Emily Gajda is a senior at the University of North Carolina at Chapel Hill, where she studies journalism and English. She grew up in Raleigh, North Carolina, on a loblolly-pine-lined street with a ... [+]

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At 10 A.M., Wells Beach, Maine was too quiet.

I should've been in New York City, working at the publishing house that offered me that internship back in March. I should've been waking up at 7 A.M. to shower and putting on business formal; catching the L train to head across the river and then downtown.

I would've been in New York City if it weren't for a round of budget cuts. A week before my train was going to leave, they told me I had no job. I would've been thinking about where to go dancing and sneaking off with my new friends for coffee. I would've been wearing Manolo Blahnik heels and eating lunch in Washington Square.

I woke up in the back of my 2014 Jeep Wrangler, surrounded by a month's worth of camping supplies and about five days' worth of clothes. Everything was damp from the condensation that collected in the car while I was asleep. The air smelled just a little bit of saltwater and mildew. A weathered older man walked around the parking lot, reminding stragglers that campsite check-out was at 9:30. He looked kind, though. His tone wasn't nagging, it had a hint of sympathy. As I asked, he told me that the bathhouse had closed for cleaning. Even if he wanted to let me in before I left, he couldn't. I hadn't showered yet; hadn't even brushed my teeth. I wouldn't have a bathhouse for four more days as I camped my way further up the coast.

"Why don't you go for a swim?"

I smiled, thanked him for the suggestion, and decided that I needed a cappuccino before I could consider a fear I've held for so many years. I just didn't have the heart to tell him that I'm scared of swimming in the ocean.

The only coffee shop in Wells Beach was a few minutes' drive away. I ordered my cappuccino with skim milk. The woman looked at me a little funny.

Maybe it's because I smelled bad. I had been camping in my car for four days, taking sink showers while I inched north. It could have been because I was alone. Wells Beach is little, tourists usually come in groups and residents usually know each others' names. Likely, it was a combination of both.

"How are you doing this morning?"

"Can't complain. Maine is beautiful."

She made my coffee. She asked, and I explained what I was doing up there all alone. I'm sure it came off somewhat resentful and very convoluted. It is hard to explain to someone how a twenty-one-year-old girl ended up (willingly) choosing to sleep in a car for a month. It is even harder when it was a trip planned in a matter of days, and when you didn't quite know why you were doing it either. She could tell I was frazzled.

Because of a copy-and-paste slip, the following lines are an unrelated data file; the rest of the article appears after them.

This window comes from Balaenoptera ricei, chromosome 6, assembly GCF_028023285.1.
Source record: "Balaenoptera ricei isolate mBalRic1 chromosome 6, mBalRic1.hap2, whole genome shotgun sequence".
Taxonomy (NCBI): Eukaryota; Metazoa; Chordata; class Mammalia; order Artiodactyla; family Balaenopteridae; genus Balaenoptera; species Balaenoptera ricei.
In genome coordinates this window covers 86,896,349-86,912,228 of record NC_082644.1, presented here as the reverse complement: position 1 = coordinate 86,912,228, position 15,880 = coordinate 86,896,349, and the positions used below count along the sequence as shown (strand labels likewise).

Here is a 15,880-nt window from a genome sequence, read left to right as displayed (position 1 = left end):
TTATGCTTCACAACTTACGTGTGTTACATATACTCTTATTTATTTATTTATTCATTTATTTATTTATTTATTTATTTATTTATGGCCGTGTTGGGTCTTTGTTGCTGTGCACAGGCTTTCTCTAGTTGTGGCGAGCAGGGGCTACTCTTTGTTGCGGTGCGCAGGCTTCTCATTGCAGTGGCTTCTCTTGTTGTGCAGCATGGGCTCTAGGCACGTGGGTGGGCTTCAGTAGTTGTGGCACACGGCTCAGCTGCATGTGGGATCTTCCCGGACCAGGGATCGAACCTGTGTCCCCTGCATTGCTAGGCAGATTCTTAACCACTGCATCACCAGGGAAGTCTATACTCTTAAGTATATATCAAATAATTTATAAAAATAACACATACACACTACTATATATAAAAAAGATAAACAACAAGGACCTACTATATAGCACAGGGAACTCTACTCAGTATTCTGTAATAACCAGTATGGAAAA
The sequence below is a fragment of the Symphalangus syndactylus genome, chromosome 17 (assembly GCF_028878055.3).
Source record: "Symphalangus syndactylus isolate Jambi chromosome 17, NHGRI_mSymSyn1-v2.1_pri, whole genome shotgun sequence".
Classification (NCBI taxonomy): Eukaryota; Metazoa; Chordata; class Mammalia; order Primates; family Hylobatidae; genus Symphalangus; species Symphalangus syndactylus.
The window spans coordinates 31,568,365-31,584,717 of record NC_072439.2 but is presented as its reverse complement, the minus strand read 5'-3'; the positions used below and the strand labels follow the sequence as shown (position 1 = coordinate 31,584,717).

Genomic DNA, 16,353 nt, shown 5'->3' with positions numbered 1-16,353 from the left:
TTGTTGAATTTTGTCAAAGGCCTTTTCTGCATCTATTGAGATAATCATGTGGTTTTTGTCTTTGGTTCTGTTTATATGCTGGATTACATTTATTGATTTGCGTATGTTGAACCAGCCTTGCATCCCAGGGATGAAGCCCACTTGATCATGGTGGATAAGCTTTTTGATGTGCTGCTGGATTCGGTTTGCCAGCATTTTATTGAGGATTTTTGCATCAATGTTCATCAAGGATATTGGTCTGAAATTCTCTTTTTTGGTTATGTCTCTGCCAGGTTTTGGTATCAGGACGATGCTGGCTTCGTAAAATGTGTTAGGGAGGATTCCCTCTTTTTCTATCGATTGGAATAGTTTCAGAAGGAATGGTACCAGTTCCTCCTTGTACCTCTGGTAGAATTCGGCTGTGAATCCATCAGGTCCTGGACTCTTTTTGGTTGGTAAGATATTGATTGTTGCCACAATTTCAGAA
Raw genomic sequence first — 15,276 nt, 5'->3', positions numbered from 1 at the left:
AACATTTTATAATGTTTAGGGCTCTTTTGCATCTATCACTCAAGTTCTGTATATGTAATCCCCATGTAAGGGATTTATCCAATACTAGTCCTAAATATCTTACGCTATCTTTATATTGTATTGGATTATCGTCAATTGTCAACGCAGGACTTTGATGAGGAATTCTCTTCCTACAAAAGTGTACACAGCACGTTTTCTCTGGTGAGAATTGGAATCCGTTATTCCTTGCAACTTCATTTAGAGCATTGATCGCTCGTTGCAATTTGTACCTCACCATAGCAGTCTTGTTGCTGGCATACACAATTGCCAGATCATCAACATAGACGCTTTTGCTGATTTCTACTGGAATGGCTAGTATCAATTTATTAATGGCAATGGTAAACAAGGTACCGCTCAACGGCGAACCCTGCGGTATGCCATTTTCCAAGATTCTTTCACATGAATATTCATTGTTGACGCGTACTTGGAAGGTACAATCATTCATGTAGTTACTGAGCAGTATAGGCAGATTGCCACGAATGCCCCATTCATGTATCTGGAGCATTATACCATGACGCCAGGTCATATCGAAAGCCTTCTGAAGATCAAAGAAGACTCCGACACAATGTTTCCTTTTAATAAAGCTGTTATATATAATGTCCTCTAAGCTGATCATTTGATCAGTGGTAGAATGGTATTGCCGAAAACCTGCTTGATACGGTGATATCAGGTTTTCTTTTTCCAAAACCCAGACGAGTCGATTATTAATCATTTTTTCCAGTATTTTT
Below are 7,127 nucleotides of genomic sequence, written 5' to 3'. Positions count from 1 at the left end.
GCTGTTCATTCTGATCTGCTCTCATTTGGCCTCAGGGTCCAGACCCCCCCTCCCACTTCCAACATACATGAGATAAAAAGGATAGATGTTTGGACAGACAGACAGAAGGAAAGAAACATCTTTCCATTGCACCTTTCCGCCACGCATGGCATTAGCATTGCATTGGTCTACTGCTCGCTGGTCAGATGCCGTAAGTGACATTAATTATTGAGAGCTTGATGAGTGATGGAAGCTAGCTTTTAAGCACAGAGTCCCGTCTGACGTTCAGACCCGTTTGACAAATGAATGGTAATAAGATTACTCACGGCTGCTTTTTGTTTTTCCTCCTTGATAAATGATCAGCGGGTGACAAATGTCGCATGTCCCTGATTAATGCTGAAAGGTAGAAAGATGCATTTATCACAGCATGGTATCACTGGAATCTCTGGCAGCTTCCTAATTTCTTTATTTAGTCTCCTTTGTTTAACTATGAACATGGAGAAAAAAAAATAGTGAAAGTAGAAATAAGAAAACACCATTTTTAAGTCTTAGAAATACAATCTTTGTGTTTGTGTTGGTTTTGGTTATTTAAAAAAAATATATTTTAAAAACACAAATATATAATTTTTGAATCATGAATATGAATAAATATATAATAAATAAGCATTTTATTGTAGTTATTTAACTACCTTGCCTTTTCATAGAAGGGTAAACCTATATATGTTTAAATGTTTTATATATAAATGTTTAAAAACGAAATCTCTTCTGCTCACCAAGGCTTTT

"You should go to the beach, it's a nice place to think. Take a swim, clear your mind."

I smiled again before I left, feeling guilty as I thanked her for suggesting a solution that I, once again, couldn't imagine using. My comfort zone still did not encompass the Atlantic Ocean even after the cappuccino.

I drove east as my dad called me. I told him maybe too much about how bad my car smelled, how nothing could ever dry completely. I described the man at the campsite, explained how they seemed very similar in a way I couldn't quite explain. I talked about the woman in the coffee shop and how I rambled on while she gave me that kind of smile that felt familiar. Like she understood it all or had done it before. I laughed towards the end of the call and said two people that morning had already told me to swim.

He chuckled at me and asked, "Why don't you?" But he already knew.

"Six days ago, you didn't have a trip planned. Now, you're camping up and down the Eastern Seaboard alone. Is putting your head underwater really where you are going to draw the line? Go take a swim, Emily."

I was still laughing as we said goodbye. By the time we hung up, I found myself parked at a beach access that I can only hope I arrived at without breaking too many traffic laws. I slipped on a bikini in the trunk of my car. I dug a damp towel out from an old duffel bag and laid it on the bumper in the sun.

Then, seemingly without ever making the decision at all, I was in the water. It was impossibly cold. That man and that woman, they did not tell me the damn ocean temperature would only be 60 degrees. But god, were they right about everything else. I washed the soot and sweat off as the waves moved my hair around my shoulders; I submerged my whole body in that liquid layer of chills and my mind was clear for the first time, maybe ever. I felt everything — a breeze above me, grains of sand between my toes, seaweed dancing around my legs.

That wet cold that touched every square millimeter of my body woke me up more than any stimulant I had ever tried. The vastness of the Atlantic surrounded me, and I knew I was supposed to be there instead of being swallowed by crowds and buildings and too much noise. I stayed in the water for as long as I could stand the temperature, which happened to be about four and a half minutes.

That sun-warmed towel felt like home when I pulled it off the bumper to wrap it around my shoulders. I let myself remember who I was for the first time in a very long time.

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